Google to reportedly enter cellular service industry as MVNO running on Sprint, T-Mobile networks

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A pair of reports on Wednesday claim Google is about to wade into the cellular network industry through deals with U.S. carriers T-Mobile and Sprint, a bold move that could push competitors to cut prices and boost data speeds.

Citing sources with knowledge of Google's plans, The Wall Street Journal reports the Internet search giant is looking to strike deals with Sprint and T-Mobile, respectively the third- and fourth-largest mobile providers in the U.S., to hop on their network and sell branded cellular services directly to customers.

The project, identified by The Information as codename "Nova," is essentially a vanilla mobile virtual network operator (MVNO) scheme, except it's Google that is buying wholesale access to Sprint and T-Mobile's networks. Referred to as an experiment within Google, the initiative is reportedly designed to stoke carriers into lowering prices while delivering faster data speeds, sources said.

According to both reports, longtime executive Nick Fox is in charge of the project. The company first reached out to Sprint over a potential MVNO partnership 18 months ago and employees have already beta tested the service, but an understanding of Google's endgame has been elusive.

Given the Android maker's penchant for disruption, however, carriers have reportedly taken a wary approach to the proposed deal. Sprint, for example, is said to be inserting contract terms that trigger new negotiations if Google's customer base hits a certain level.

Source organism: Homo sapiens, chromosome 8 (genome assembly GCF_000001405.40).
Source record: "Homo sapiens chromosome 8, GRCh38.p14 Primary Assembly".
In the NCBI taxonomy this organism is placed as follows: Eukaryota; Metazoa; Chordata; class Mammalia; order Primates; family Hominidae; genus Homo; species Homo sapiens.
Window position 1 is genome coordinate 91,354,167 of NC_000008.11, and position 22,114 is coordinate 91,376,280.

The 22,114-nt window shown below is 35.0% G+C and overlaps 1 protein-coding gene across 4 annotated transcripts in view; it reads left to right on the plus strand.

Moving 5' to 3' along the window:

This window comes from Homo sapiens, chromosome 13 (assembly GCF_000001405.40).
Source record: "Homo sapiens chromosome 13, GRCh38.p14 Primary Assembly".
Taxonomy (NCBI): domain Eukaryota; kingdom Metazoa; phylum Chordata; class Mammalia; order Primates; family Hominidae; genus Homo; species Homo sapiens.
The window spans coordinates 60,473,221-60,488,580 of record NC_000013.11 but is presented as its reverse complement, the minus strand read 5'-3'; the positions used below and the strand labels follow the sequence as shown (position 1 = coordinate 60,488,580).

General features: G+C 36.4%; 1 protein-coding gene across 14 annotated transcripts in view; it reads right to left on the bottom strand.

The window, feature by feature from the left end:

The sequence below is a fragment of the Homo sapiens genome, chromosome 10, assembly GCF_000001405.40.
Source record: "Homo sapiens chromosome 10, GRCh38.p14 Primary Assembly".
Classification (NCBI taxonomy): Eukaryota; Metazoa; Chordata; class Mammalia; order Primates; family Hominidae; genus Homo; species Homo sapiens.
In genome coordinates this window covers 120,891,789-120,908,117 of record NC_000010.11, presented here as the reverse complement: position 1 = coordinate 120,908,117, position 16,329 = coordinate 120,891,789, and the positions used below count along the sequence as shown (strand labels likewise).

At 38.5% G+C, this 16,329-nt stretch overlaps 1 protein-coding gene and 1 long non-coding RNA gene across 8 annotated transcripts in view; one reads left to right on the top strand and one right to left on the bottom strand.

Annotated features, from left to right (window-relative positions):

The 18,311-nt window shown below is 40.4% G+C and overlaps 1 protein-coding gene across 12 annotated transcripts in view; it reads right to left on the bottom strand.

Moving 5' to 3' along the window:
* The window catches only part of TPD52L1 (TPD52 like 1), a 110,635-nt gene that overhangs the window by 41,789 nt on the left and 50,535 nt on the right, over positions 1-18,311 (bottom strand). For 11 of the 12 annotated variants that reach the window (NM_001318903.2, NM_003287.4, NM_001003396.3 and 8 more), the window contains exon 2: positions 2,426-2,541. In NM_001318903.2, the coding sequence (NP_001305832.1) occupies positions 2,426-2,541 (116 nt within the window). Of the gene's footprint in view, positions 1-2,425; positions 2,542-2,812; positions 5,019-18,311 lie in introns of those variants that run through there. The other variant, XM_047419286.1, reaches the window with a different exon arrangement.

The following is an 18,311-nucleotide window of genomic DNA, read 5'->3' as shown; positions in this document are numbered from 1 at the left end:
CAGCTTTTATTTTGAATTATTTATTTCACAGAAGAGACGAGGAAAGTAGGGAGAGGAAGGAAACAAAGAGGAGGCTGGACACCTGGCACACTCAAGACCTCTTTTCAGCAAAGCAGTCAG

The Information's Amir Efrati believes a Google play for cellular network domination is unlikely, but notes the company is developing exotic data delivery technologies that could one day skirt carriers altogether. For example, Google X projects like Loon, which offers Web access via high-altitude balloons, are designed to bring more people in more countries online. Google recently told the FCC that high-frequency spectrum could be used for "the next generation of unlicensed broadband services" and "entirely new technologies and innovations."

Further, Google is known for lobbying government officials to free up regulated wireless spectrum for additional consumer networks. Most recently, Google sent a letter to the Federal Communications Commission last week saying higher-frequency spectrum could be provisioned for "the next generation of unlicensed broadband services," as well as "entirely new technologies and innovations," the WSJ reports.

It is unclear when Google's MVNO will surface, if at all, but the company is reportedly planning to sell device and cellular service packages through an online storefront.

Apple was also rumored to be mulling its own MVNO during the iPhone's early days, with one report claiming late cofounder Steve Jobs wanted to built out an entire cell network dedicated to the handset. The company even filed for patents covering MVNO systems.

The iPhone quickly gained ground in the global smartphone market, however, and talk of an Apple-branded MVNO died down. In 2012, CEO Tim Cook said Apple doesn't need to "own the pipe," referring to investment in carrier networks. He noted that Apple is focused on delivering quality devices and would rather leave network operations to partner telcos.